Thoughts on Putin and Trump’s meeting in Helsinki– A Contrarian Point of View

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Some people may view this topic too incendiary to write about—I get it. Yet, it is an important issue—especially when we consider the high stakes that are at risk. My point of view is contrarian. Consider me a contrarian life-long Democrat who values truth and integrity above politics.

Admittedly, President Trump can be a lightning rod when it comes to some of the things that he says off the cuff. Yet, he has been surprisingly effective in the international arena. By “arena,” the images of the Roman Coliseum comes to mind. I thought President Obama or Bush had his detractors, but President Donald Trump is in a league of his own.

With this thought in mind, I would like to share some thoughts on the President’s meeting with Vladimir Putin, who in his own way, is every bit as complicated as our President.

Before Trump met with Putin, I could hear the naysayers say that having a summit with Putin was a bad idea. What could Trump gain from such a meeting? If he publicly confronts Putin about the Russians interfering in the American elections, then it is quite possible the critics of Trump would construe such a remark as an admission that he did not legitimately “win the election.” Conversely, if Trump did not publicly address the problem, then his critics would view him as weak—or worse argue that Trump is a puppet of Putin.

It reminds me of an old story—one, in fact, that is relevant to the holiday of Tisha’ b’Av

  • In Roman times, a Jew once walked in front of Emperor Hadrian and greeted him. The King asked, “Who are you?” He answered, “I am a Jew.” Hadrian exclaimed, “How dare a Jew to pass in front of Hadrian and greet him?” and he ordered his officers, “Off with his head!” Another Jew passed and, seeing what happened to the first man, did not greet him. Hadrian asked, “Who are you?” He answered, “A Jew.”
  • He exclaimed, “How dare a Jew pass in front of Hadrian without giving a greeting?” and again ordered his officers, “Off with his head!” His senators said, “We cannot understand your actions. He who greeted you was put to death, and he who did not greet you was put to death!”
  • Hadrian replied, “How dare you advise me on how I should execute those I hate?” And the Holy Spirit kept crying out, “You have seen the wrong done to me, O Lord; judge my cause. You have seen all their malice, all their plots against me.” (Lam. 3:59-60).[1]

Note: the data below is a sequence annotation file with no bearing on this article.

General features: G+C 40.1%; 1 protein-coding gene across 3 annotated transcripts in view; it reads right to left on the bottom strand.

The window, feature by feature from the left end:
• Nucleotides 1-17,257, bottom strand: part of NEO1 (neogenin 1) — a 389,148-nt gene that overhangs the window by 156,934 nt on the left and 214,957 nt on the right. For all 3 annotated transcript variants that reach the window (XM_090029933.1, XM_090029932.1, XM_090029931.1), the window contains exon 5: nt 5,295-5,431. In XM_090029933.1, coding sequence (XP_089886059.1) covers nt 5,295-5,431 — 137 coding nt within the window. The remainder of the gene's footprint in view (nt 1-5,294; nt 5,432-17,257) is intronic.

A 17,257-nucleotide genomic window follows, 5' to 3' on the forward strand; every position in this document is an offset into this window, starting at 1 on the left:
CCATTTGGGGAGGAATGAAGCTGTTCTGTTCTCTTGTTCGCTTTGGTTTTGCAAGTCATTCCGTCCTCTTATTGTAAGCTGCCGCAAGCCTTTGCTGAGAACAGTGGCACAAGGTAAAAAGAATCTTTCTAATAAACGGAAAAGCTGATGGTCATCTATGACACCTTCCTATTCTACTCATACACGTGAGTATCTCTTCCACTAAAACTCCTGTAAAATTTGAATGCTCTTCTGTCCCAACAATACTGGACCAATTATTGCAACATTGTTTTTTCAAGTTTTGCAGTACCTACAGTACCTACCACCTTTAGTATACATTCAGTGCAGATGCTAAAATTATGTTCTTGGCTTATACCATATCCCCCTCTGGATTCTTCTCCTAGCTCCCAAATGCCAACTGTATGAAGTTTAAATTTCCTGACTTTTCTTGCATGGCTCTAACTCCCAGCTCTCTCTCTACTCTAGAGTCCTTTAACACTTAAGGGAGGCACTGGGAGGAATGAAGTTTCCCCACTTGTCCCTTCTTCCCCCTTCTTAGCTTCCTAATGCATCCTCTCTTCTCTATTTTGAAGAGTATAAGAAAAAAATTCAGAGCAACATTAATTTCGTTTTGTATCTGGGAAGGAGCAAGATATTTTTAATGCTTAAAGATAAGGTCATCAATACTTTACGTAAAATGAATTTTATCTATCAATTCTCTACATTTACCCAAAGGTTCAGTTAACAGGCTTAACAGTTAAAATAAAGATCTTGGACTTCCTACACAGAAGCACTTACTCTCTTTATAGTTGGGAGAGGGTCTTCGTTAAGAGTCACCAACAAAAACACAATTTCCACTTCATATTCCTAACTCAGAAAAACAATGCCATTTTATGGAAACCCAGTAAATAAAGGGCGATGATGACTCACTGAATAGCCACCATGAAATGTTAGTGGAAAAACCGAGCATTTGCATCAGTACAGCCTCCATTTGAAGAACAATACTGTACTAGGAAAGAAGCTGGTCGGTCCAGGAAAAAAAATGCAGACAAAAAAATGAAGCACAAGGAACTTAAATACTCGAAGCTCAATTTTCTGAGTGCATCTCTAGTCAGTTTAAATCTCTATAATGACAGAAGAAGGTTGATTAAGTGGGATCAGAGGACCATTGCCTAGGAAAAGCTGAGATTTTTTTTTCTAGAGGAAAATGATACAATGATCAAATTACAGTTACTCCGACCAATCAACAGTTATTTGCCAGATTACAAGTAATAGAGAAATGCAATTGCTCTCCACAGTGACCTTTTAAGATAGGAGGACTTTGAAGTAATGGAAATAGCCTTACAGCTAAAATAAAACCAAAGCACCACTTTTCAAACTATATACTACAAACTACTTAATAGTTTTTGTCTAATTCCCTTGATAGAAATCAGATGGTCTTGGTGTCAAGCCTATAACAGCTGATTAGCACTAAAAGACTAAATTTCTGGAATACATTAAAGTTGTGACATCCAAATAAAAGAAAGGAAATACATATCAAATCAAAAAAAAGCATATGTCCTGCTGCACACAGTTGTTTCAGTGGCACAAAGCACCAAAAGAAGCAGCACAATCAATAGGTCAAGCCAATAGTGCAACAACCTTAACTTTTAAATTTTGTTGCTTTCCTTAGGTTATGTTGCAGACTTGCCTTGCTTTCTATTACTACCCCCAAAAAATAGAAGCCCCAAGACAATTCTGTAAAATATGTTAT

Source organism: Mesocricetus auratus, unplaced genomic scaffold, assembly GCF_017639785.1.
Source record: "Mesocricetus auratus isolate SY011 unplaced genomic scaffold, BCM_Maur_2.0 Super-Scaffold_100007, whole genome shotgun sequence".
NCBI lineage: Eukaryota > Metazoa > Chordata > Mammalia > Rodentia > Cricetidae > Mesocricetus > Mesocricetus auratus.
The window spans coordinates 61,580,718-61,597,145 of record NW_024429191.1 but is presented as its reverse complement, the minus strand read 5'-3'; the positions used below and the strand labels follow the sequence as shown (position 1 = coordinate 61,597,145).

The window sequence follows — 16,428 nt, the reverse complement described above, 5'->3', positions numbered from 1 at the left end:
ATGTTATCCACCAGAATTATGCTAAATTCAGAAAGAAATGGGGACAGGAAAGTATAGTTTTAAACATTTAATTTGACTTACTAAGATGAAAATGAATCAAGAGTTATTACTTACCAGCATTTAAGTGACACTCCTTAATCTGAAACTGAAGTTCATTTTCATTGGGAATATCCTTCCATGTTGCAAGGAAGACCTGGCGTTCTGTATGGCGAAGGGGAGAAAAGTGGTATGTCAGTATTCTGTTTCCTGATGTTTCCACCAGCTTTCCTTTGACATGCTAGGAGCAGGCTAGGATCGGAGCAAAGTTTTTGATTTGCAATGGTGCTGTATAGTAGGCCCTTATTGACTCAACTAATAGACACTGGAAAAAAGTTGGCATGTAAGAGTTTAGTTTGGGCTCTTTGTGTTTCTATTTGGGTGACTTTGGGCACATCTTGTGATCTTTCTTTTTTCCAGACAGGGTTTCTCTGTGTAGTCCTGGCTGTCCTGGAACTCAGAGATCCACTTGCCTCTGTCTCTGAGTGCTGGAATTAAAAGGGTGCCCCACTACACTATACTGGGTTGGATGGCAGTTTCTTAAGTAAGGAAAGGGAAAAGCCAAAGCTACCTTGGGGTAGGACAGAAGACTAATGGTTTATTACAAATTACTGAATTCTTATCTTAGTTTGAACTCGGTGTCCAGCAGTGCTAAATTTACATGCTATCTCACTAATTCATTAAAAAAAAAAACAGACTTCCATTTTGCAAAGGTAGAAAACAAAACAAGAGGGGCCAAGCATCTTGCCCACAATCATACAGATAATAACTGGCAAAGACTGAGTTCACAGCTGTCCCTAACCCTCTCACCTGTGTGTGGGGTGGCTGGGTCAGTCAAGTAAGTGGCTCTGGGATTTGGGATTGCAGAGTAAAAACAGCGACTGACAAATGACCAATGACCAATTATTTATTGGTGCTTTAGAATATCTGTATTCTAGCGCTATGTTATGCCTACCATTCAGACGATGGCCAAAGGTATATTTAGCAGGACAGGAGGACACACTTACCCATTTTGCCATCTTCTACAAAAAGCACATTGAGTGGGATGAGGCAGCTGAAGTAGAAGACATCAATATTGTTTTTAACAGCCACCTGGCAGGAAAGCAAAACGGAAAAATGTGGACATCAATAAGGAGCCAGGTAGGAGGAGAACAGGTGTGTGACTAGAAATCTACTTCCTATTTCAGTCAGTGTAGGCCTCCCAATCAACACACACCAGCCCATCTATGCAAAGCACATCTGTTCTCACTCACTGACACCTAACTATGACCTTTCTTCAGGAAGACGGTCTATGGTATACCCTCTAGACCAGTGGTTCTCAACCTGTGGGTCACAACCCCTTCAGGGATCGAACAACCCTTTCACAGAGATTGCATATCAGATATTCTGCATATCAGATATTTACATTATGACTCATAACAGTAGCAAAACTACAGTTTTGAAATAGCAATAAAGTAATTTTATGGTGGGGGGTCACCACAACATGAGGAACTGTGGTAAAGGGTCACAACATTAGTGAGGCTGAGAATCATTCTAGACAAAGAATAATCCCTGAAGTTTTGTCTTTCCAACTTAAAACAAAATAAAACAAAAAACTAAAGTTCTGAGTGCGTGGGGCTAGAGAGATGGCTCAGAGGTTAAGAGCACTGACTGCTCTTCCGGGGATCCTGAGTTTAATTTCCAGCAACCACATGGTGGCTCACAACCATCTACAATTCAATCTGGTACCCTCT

If you substitute “Democratic Party” (or even certain members of the Republican Party), and change “Jew” to “Trump,” you have an almost perfect parallel to the midrashic story mentioned above.

Arguably, Trump’s greatest criticisms come from two major groups: (1)  Those who hate Trump and who will criticize the President for anything he does. (2). Those few in the military and intelligence communities who are wholly bought and owned by the war industries, for it is in their financial interests to have the US and Russia armed to the teeth and at each other’s throats. Eisenhower warned us about the excesses of the American military complex.

One of the more objective Republican critics of President Trump is Rand Paul, whose fierce independence as a thinker and as a leader has challenged the President on numerous occasions in the past. He is sometimes known as the “the Republican who saved ObamaCare.” In an article he wrote for the Washington Post, his remarks on the Trump-Putin meeting impressed me as clear-headed and thought-provoking. Paul was supportive of both these men meeting. Paul further pointed out to CNN’s Wolf Blitzer that Trump’s legion of critics are motivated by a mutual animus they have for him. Comically, he even referred to the enemies of Trump as suffering from “a bit of Trump derangement syndrome.”

Now that was truly funny!

When Paul was asked by Blitzer “Who do you trust [on election meddling], the American intelligence community . . . or Putin?” Paul gave an interesting diplomatic answer, ““What I would say is that all power needs to have checks and balances, and I think our intelligence community has way too much power.”[2] . (This interview happened before Trump claimed Tuesday that he misspoke when he gave Putin the benefit of the doubt).” It is a pity Trump did not have Rand Paul coaching him. If I were him, I’d bring him along next time he meets with Putin.

Paul agrees with Trump that engaging pariah global powers is more productive than punishing them. This writer agrees with this objective. Shaming a world leader is a very dangerous thing to do—especially when it is guaranteed to escalate tensions and make a potential adversary. more hostile.

The world has become a very dangerous place over the last thirty years or more. The Iranian presence in Syria is so serious; a war between Israel and Iran is almost inevitable. The two most powerful leaders of the world have within their ability to take control of this dangerous situation.